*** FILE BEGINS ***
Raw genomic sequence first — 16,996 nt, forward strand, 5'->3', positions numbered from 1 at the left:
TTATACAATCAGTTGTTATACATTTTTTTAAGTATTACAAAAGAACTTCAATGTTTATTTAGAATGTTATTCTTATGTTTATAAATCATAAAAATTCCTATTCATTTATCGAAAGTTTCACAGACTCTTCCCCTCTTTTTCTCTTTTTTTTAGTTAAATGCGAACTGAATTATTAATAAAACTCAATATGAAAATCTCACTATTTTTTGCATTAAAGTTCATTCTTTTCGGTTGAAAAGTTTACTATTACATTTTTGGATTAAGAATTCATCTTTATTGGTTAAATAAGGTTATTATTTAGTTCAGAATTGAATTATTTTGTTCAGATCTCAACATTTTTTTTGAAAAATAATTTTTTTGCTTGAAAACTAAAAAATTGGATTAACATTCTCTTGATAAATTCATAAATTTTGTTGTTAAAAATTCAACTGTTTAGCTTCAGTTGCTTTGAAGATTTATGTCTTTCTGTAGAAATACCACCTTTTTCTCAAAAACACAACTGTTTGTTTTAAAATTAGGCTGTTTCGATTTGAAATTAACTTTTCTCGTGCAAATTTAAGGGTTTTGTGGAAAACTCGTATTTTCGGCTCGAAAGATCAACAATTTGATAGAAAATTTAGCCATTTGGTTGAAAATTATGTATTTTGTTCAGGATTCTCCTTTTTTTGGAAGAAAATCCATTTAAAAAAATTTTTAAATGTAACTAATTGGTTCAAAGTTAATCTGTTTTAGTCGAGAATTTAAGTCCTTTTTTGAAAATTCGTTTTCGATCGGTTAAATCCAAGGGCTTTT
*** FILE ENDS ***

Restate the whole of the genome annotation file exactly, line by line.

Raw genomic sequence first — 16,996 nt, forward strand, 5'->3', positions numbered from 1 at the left:
TTATACAATCAGTTGTTATACATTTTTTTAAGTATTACAAAAGAACTTCAATGTTTATTTAGAATGTTATTCTTATGTTTATAAATCATAAAAATTCCTATTCATTTATCGAAAGTTTCACAGACTCTTCCCCTCTTTTTCTCTTTTTTTTAGTTAAATGCGAACTGAATTATTAATAAAACTCAATATGAAAATCTCACTATTTTTTGCATTAAAGTTCATTCTTTTCGGTTGAAAAGTTTACTATTACATTTTTGGATTAAGAATTCATCTTTATTGGTTAAATAAGGTTATTATTTAGTTCAGAATTGAATTATTTTGTTCAGATCTCAACATTTTTTTTGAAAAATAATTTTTTTGCTTGAAAACTAAAAAATTGGATTAACATTCTCTTGATAAATTCATAAATTTTGTTGTTAAAAATTCAACTGTTTAGCTTCAGTTGCTTTGAAGATTTATGTCTTTCTGTAGAAATACCACCTTTTTCTCAAAAACACAACTGTTTGTTTTAAAATTAGGCTGTTTCGATTTGAAATTAACTTTTCTCGTGCAAATTTAAGGGTTTTGTGGAAAACTCGTATTTTCGGCTCGAAAGATCAACAATTTGATAGAAAATTTAGCCATTTGGTTGAAAATTATGTATTTTGTTCAGGATTCTCCTTTTTTTGGAAGAAAATCCATTTAAAAAAATTTTTAAATGTAACTAATTGGTTCAAAGTTAATCTGTTTTAGTCGAGAATTTAAGTCCTTTTTTGAAAATTCGTTTTCGATCGGTTAAATCCAAGGGCTTTT